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New Study Finds Steroid For Acute Asthma Attacks Helps Patients, Parents And Hospitals


In this edition of Vital Signs, treating children with asthma. Doctors usually choose between two steroids to treat acute attacks that require a hospital stay. But a new study in the "Journal of Pediatrics" found one of the steroids – dexamethasone -- had additional benefits for hospitals, patients and their parents.

Dr. Vineeta Mittal, a Pediatric Hospitalist with Children’s Health and an Associate Professor of Pediatrics with UT Southwestern Medical Center, co-authored the study.

Highlights from Dr. Mittal’s interview:

Differences between prednisone and dexamethasone: Prednisone has a shorter half life. That means you have to give it more often, more frequently. Dexamethasone is a longer half life of 36 to 72 hours. It is more potent, so one to two doses are sufficient and are equal to five days of prednisone.

Reasons for testing the two steroids: Giving prednisone four to five days, often kids would vomit in the emergency room. Often we’d have to redose. So that prompted to see if there was any other way of giving another drug that could be used less frequently and has lesser side effects. The results found dexamethasone was as effective. Side effects were less. And it was cheaper as well. So that prompted the emergency room study. Then we did it in the inpatient and it had the same results as in the emergency room.

Results of the switch: It’s easier for parents. Maybe less missed school days and school times for patients and families. Main thing is two days versus five days. For my child, if I have an option to give something for two days that is as effective and has lesser side effects and cheaper for me, why would I use something for five days?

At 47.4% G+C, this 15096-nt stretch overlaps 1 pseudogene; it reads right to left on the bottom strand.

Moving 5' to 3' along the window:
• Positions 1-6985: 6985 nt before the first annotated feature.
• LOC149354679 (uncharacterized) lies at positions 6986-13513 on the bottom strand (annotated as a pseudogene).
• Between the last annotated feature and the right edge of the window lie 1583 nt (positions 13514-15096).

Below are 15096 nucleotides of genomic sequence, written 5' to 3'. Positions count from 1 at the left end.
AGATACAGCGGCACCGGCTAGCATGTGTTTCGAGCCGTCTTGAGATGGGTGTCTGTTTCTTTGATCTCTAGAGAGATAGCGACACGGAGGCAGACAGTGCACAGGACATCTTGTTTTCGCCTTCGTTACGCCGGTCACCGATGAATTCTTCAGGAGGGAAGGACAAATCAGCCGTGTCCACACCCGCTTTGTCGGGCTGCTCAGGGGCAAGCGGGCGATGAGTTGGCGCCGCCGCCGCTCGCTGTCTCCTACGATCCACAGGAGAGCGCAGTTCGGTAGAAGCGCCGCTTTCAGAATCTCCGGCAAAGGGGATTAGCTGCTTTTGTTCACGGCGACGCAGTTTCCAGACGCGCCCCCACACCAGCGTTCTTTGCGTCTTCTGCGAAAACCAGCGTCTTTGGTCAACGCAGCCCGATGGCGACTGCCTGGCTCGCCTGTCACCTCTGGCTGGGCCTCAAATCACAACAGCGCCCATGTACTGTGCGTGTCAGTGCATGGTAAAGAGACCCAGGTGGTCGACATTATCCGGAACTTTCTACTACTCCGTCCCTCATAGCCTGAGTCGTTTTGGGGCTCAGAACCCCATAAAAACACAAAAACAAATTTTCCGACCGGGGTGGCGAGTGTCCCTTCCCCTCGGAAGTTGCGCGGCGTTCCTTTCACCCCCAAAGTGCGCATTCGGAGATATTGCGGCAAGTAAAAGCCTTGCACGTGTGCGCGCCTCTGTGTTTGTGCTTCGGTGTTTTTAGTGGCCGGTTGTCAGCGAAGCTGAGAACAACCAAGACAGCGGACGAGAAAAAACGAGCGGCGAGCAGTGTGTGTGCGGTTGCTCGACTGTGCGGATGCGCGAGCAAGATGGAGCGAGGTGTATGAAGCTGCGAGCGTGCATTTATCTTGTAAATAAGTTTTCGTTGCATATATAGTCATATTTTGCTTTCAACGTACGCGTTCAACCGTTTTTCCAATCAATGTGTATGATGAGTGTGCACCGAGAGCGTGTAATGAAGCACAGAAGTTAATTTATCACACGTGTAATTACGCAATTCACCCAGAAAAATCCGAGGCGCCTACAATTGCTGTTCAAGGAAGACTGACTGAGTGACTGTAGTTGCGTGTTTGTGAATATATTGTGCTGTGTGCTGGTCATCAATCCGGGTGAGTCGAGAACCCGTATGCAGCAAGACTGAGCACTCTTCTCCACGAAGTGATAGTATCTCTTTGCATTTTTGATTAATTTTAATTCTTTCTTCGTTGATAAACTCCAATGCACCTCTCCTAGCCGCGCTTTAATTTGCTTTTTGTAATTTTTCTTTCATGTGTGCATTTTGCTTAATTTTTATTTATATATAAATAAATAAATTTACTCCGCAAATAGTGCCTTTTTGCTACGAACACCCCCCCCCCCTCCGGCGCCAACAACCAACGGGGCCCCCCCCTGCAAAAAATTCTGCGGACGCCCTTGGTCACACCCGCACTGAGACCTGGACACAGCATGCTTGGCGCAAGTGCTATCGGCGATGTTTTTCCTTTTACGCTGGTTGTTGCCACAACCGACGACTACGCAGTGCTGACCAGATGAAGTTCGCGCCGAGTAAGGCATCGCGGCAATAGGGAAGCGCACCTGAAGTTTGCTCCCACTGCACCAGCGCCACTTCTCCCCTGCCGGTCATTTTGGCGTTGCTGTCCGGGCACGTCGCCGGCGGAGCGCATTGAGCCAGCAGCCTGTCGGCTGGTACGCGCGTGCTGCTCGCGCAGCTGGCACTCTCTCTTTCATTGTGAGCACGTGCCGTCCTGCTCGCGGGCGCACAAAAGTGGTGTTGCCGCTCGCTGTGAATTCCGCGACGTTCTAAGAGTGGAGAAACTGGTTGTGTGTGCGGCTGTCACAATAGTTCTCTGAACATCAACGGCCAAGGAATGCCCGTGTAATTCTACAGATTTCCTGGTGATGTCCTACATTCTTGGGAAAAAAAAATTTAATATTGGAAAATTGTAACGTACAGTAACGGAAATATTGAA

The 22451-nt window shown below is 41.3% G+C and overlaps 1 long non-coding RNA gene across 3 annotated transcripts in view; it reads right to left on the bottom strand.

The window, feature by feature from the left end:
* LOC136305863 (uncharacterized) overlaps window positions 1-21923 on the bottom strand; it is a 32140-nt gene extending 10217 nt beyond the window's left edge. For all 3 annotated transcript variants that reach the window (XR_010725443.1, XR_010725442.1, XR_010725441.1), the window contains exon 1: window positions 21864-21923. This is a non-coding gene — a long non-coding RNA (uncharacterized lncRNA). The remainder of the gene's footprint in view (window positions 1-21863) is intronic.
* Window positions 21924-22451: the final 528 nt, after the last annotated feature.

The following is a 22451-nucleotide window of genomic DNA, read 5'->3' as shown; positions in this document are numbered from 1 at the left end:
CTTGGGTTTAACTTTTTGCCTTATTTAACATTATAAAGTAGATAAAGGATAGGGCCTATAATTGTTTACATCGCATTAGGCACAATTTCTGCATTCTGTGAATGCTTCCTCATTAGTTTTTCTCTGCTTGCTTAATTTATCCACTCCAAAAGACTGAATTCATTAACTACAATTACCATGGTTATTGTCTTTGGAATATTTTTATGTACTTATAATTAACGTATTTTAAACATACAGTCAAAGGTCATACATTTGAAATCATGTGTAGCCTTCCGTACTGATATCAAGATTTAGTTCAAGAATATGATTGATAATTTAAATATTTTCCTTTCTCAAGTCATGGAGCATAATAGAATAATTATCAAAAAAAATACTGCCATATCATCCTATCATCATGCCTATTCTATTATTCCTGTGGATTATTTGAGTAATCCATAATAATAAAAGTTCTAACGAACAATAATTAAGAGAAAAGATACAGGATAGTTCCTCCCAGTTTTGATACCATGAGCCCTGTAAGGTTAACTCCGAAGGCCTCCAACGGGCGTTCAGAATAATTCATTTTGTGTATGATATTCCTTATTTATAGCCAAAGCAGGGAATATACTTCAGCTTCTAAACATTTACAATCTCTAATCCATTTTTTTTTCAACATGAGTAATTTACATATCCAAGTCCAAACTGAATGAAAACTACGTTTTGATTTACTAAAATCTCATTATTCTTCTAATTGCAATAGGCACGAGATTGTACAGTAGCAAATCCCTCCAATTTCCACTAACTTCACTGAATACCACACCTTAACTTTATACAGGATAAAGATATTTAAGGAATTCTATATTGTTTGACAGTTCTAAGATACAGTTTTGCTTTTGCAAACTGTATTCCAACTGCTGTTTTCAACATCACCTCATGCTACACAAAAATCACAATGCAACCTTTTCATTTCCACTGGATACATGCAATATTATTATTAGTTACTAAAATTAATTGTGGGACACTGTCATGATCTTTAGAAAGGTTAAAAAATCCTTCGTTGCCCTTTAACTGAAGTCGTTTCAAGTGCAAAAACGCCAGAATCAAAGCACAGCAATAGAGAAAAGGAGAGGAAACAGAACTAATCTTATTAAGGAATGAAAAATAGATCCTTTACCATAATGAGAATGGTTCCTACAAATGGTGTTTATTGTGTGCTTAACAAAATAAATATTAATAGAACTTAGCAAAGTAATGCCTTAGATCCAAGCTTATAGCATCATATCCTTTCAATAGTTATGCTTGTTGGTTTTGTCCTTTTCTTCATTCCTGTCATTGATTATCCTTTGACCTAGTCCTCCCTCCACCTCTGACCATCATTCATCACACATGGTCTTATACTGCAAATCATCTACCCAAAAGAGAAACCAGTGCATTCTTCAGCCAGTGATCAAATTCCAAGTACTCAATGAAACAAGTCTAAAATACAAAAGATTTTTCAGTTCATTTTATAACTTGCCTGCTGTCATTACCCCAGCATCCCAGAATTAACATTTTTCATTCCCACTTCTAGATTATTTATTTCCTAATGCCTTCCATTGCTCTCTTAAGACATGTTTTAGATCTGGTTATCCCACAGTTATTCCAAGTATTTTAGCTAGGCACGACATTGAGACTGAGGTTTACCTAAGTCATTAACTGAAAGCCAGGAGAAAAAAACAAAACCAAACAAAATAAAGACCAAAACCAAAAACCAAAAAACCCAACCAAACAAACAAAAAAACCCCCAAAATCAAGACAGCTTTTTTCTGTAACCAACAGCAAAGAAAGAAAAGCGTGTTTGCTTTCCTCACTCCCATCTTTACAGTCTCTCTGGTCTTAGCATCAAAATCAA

Why is Children’s Health just finding out about this? I think we have better database available. We didn’t have databases that would look at 42 children’s hospital’s practice. Now through Children’s Hospital Association, we have database of 42 children’s hospitals, which still only represents 20-percent of children’s database nationally. There are a lot of children’s hospitals within adult hospital, community hospitals – we don’t have those. We need more data. And I think this all fits in the technology health care boom and everything coming together, so we have the luxury of the database so we can do those studies now.  

For more information:

What is asthma? 

Asthma and Children Fact Sheet 

Sam Baker is KERA's senior editor and local host for Morning Edition. The native of Beaumont, Texas, also edits and produces radio commentaries and Vital Signs, a series that's part of the station's Breakthroughs initiative. He also was the longtime host of KERA 13’s Emmy Award-winning public affairs program On the Record. He also won an Emmy in 2008 for KERA’s Sharing the Power: A Voter’s Voice Special, and has earned honors from the Associated Press and the Public Radio News Directors Inc.